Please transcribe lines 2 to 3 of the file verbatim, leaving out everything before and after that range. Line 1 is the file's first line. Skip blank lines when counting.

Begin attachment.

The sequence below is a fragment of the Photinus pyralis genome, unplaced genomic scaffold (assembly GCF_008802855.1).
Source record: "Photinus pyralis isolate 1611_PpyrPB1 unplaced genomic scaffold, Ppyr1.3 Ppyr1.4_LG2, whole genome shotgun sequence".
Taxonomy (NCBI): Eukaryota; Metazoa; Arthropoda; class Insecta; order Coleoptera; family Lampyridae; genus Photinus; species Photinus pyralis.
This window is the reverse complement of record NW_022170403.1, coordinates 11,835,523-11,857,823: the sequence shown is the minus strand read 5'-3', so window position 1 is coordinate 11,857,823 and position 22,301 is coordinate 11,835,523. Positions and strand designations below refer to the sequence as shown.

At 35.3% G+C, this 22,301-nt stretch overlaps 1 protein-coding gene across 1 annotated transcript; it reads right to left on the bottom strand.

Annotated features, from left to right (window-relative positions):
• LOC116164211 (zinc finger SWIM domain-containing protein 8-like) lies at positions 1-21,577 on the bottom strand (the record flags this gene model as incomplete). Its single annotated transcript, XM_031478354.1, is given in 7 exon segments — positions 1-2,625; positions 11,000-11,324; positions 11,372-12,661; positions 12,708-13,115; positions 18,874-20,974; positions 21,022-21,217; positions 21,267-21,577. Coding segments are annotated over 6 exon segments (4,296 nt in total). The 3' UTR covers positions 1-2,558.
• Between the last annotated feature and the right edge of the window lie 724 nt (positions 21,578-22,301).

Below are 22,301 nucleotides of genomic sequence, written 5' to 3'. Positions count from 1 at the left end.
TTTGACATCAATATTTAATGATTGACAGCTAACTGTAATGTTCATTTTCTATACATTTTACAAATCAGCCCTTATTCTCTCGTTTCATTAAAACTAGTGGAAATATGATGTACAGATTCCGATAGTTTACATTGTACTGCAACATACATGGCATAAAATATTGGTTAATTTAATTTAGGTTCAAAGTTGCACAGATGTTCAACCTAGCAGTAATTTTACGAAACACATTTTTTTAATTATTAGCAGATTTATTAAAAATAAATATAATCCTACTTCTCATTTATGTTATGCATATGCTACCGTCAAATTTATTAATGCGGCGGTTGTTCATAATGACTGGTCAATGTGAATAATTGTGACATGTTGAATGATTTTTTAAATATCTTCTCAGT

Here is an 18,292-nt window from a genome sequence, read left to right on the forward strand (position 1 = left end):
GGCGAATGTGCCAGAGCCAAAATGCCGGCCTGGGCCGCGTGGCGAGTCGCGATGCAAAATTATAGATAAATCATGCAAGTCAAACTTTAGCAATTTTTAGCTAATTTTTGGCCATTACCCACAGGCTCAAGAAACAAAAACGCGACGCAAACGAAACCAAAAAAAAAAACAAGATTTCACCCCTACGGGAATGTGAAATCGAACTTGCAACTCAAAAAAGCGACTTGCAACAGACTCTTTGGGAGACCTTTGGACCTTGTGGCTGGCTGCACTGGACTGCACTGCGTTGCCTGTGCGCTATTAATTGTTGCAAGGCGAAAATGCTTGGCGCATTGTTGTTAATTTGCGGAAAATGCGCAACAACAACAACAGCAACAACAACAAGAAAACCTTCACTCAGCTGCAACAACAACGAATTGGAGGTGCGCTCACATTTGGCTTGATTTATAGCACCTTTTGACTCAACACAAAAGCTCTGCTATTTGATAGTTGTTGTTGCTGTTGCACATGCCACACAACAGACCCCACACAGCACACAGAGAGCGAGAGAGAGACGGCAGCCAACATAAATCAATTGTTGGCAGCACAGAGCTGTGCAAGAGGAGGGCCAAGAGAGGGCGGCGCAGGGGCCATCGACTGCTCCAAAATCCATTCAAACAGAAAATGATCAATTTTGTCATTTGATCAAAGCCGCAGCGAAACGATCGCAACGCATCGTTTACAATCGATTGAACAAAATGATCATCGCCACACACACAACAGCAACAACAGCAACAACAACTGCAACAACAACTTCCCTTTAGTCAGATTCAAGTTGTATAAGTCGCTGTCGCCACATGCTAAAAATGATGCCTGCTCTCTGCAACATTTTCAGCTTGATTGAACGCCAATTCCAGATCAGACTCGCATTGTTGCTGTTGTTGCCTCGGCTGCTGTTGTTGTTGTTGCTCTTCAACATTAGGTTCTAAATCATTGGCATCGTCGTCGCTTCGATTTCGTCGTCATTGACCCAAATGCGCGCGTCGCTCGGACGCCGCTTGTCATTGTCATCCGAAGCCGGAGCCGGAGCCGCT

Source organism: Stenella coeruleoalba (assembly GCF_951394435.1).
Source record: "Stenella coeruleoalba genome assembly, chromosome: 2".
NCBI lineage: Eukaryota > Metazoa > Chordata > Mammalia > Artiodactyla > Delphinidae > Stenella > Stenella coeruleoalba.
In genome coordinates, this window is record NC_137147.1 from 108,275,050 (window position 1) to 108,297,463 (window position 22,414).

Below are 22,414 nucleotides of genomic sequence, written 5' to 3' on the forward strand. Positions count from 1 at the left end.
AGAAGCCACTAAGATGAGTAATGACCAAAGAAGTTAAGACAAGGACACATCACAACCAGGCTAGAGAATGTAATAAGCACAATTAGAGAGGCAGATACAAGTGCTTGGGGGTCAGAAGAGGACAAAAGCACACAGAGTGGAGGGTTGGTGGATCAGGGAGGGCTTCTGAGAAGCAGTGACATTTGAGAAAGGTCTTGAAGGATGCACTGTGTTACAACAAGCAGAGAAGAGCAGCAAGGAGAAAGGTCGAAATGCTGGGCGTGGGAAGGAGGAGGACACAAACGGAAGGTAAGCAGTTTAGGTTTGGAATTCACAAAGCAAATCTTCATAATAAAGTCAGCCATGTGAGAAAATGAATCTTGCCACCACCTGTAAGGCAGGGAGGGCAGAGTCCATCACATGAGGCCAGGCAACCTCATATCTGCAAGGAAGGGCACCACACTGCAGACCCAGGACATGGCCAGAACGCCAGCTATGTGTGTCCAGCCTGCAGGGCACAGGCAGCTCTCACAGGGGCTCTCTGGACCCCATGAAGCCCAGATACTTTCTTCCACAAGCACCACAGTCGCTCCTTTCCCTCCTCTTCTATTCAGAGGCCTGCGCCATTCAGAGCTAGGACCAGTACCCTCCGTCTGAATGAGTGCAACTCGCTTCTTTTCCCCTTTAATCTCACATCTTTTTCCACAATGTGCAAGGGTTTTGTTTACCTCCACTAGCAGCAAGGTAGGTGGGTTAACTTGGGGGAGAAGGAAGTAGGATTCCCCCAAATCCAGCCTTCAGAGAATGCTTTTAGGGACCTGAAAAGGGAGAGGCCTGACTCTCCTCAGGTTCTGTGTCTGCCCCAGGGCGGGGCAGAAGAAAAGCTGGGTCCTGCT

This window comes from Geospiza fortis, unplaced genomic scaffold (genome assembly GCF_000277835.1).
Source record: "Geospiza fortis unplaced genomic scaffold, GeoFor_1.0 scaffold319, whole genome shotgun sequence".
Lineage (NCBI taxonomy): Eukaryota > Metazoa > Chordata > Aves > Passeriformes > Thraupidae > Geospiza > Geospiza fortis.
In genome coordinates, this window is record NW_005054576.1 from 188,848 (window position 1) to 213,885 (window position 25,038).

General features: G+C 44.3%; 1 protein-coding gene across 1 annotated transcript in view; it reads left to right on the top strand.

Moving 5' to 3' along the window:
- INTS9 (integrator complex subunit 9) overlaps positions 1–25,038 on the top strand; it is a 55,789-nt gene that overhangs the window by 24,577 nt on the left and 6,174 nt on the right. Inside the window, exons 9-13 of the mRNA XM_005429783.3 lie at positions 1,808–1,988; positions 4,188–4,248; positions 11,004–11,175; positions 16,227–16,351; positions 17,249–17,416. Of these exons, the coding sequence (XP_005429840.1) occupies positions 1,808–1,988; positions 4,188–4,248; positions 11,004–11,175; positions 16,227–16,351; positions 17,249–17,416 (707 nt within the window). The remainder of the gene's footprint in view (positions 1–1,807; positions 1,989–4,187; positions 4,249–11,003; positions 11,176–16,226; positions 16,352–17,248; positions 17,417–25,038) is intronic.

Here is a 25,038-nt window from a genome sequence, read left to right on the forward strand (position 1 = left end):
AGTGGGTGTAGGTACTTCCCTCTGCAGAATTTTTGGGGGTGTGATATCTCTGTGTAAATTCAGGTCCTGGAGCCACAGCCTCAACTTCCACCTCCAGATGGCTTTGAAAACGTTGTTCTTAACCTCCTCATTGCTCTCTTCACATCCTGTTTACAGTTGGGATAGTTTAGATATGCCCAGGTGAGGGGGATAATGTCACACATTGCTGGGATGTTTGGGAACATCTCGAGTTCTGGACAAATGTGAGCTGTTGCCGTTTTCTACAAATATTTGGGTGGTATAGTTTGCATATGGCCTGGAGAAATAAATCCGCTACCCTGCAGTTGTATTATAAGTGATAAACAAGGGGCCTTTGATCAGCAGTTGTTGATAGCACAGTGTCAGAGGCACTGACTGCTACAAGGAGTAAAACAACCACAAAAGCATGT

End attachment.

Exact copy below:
Source record: "Photinus pyralis isolate 1611_PpyrPB1 unplaced genomic scaffold, Ppyr1.3 Ppyr1.4_LG2, whole genome shotgun sequence".
Taxonomy (NCBI): Eukaryota; Metazoa; Arthropoda; class Insecta; order Coleoptera; family Lampyridae; genus Photinus; species Photinus pyralis.